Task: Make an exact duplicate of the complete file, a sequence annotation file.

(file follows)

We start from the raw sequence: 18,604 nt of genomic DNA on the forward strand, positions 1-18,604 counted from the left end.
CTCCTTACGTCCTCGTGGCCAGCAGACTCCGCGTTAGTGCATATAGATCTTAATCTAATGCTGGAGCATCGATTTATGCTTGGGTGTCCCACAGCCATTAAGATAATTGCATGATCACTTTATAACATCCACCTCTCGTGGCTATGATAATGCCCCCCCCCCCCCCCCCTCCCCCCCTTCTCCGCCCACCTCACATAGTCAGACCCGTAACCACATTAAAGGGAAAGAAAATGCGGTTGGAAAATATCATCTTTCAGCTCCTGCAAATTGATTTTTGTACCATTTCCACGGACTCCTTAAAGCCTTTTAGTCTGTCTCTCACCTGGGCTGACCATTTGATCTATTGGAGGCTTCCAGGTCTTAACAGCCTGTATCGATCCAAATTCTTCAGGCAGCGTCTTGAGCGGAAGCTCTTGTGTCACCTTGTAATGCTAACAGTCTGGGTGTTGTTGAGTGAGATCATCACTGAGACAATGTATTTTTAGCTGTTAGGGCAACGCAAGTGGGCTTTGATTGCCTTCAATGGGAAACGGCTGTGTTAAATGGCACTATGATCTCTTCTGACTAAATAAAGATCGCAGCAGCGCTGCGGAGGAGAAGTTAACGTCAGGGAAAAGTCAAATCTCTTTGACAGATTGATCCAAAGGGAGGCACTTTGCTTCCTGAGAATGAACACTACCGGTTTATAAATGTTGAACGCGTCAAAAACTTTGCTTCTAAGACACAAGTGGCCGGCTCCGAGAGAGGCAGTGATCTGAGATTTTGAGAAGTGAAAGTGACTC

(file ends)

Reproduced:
We start from the raw sequence: 18,604 nt of genomic DNA on the forward strand, positions 1-18,604 counted from the left end.
CTCCTTACGTCCTCGTGGCCAGCAGACTCCGCGTTAGTGCATATAGATCTTAATCTAATGCTGGAGCATCGATTTATGCTTGGGTGTCCCACAGCCATTAAGATAATTGCATGATCACTTTATAACATCCACCTCTCGTGGCTATGATAATGCCCCCCCCCCCCCCCCCTCCCCCCCTTCTCCGCCCACCTCACATAGTCAGACCCGTAACCACATTAAAGGGAAAGAAAATGCGGTTGGAAAATATCATCTTTCAGCTCCTGCAAATTGATTTTTGTACCATTTCCACGGACTCCTTAAAGCCTTTTAGTCTGTCTCTCACCTGGGCTGACCATTTGATCTATTGGAGGCTTCCAGGTCTTAACAGCCTGTATCGATCCAAATTCTTCAGGCAGCGTCTTGAGCGGAAGCTCTTGTGTCACCTTGTAATGCTAACAGTCTGGGTGTTGTTGAGTGAGATCATCACTGAGACAATGTATTTTTAGCTGTTAGGGCAACGCAAGTGGGCTTTGATTGCCTTCAATGGGAAACGGCTGTGTTAAATGGCACTATGATCTCTTCTGACTAAATAAAGATCGCAGCAGCGCTGCGGAGGAGAAGTTAACGTCAGGGAAAAGTCAAATCTCTTTGACAGATTGATCCAAAGGGAGGCACTTTGCTTCCTGAGAATGAACACTACCGGTTTATAAATGTTGAACGCGTCAAAAACTTTGCTTCTAAGACACAAGTGGCCGGCTCCGAGAGAGGCAGTGATCTGAGATTTTGAGAAGTGAAAGTGACTC